White’s commitment to the overall mission of the university remains clear. In May 2011, Duke Athletics announced that a portion of ticket sales from Blue Devil regular season home sporting events will be directed to the Duke University Libraries. Per White’s vision, the Duke Athletics Library Fund will generate significant unrestricted revenue for the Duke University Libraries to support teaching and research across the institution.
In 2011-12, several facility projects were completed, impacting many of Duke’s 26 varsity sports. The Pascal Fieldhouse, an 80,000 square-foot multi-purpose facility that houses a 120-yard playing surface for the football program and other on-campus recreational activities, was completed and dedicated. The reconstruction of Williams Field, home to the Duke field hockey team, was also completed, as were minor renovations to the golf course. Major upgrades of soccer practice fields also began in 2012.
White, who holds a Ph.D. in education, has taught graduate-level classes since 1982 and currently teaches a sports business course in Duke’s Fuqua School of Business as part of Duke’s MBA program.
In August 2003, SI.com (the Sports Illustrated web site) listed White, then at Notre Dame, third in its rankings of the most powerful people in college football. In January 2004, The Sporting News listed him in its Power 100 as third among five names in the “front office” category (and the lone college athletics director among the 100).
White previously served on numerous NCAA committees, including being an ex-officio member of the NCAA Committee on Academic Performance and a member of its Penalty and Rewards subcommittee. For several years, he was a representative with the football Bowl Championship Series. Additionally, White was part of the NCAA Coalition on Intercollegiate Athletics (COIA) that dealt with academics, fiscal reform and student-athlete well-being. Currently, he is the secretary of NCAA Football, a non-profit corporation that acts as the “collective voice to promote college football,” and serves on the Black Coaches and Administrators Board of Directors.
Given his background and success, it is not surprising that 21 current or former directors of athletics were mentored by White. That impressive list includes Jim Sterk of Washington State and San Diego State, Tom Boeh of Ohio University and Fresno State, Ian McCaw of Northeastern, Massachusetts and Baylor, Bruce Van De Velde of Utah State, Iowa State and Louisiana Tech, Herman Frazier previously of Alabama-Birmingham and Hawaii, Rudy Keeling formerly of Emerson and now commissioner of the Eastern College Athletic Conference (ECAC), Scott Devine of St. Mary's College (Md.), Tom Collins formerly of Ball State, Tim Van Alstine of Western Illinois, Mark Wilson of Tennessee Tech, Bubba Cunningham of Ball State, Tulsa and North Carolina, Sandy Barbour (who followed him at Tulane) of California-Berkeley, Jim Phillips of Northern Illinois and Northwestern, Bernard Muir of Georgetown, Delaware and Stanford, Sandy Hatfield Clubb of Drake, Vic Cegles of Long Beach State, Norwood Teague of Virginia Commonwealth and Minnesota, Bob Bierie previously of Loras College, Greg Capell previously of Loras College, Boo Corrigan of Army, and Bill Scholl of Ball State.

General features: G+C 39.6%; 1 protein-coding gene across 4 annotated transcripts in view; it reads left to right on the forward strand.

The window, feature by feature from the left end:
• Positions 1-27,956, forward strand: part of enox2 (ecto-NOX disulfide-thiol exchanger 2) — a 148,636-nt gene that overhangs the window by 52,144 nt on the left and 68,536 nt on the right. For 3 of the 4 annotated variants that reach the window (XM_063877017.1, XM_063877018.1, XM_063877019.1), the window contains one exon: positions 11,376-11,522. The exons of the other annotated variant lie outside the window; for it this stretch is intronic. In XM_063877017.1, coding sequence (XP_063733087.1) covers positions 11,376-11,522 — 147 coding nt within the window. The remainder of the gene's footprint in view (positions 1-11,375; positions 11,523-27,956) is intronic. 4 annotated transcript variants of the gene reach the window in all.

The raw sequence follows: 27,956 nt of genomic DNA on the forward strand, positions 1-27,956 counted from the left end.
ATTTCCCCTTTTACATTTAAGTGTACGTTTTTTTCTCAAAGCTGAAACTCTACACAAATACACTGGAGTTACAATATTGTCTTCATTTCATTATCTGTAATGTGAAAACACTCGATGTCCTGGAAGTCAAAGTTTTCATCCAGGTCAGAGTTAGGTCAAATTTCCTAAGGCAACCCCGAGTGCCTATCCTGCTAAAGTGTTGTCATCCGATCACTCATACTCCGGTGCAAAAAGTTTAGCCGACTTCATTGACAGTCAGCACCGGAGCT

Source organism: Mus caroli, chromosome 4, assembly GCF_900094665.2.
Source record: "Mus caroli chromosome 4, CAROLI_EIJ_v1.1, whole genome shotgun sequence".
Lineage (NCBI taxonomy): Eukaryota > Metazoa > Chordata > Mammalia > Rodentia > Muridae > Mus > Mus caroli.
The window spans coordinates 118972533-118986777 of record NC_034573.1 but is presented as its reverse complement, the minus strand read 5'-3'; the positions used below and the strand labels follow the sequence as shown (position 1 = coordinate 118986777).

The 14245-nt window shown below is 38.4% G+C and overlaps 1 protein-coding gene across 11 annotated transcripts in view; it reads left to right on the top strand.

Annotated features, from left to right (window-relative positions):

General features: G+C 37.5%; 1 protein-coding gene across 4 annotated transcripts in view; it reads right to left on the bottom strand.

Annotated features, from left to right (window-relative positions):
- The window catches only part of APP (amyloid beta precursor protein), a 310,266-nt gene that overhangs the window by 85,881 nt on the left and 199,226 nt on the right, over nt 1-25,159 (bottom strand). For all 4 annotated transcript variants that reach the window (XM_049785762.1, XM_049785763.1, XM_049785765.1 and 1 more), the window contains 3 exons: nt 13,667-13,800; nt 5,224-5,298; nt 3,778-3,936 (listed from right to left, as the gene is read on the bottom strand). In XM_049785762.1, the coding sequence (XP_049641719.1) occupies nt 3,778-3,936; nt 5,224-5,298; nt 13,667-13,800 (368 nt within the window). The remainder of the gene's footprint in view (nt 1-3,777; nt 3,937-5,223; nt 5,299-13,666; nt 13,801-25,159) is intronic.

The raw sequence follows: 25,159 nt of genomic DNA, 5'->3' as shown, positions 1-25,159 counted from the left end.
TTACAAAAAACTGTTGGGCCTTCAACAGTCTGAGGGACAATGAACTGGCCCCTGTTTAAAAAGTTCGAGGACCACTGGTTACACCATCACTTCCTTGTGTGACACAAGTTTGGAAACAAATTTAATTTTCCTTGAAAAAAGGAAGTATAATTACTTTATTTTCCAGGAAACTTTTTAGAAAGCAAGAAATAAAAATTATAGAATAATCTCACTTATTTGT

Prior to joining Notre Dame in 2000, White served as athletic director at Arizona State University, Tulane University, the University of Maine and Loras College in Iowa, where he originated the National Catholic Basketball Tournament.
Before becoming an administrator, White served as head track and field coach at Southeast Missouri State (1981-82) and assistant cross country and track and field coach at Central Michigan (1976-80). He began his coaching career at Gulf High School in New Port Richey, Fla., coaching cross country and track and assisting in football and wrestling.
White earned his Ph.D. from Southern Illinois University in 1983 with an emphasis on higher education administration. In 1985, he completed postdoctoral work at Harvard University’s Institute for Educational Management. He earned his master’s degree in athletics administration from Central Michigan University in 1976 and his bachelor’s degree in business administration in 1972 from St. Joseph’s College in Rensselaer, Ind., where he also competed as a sprinter.
White and his wife, Jane, a former college track and field coach, have five children and nine grandchildren.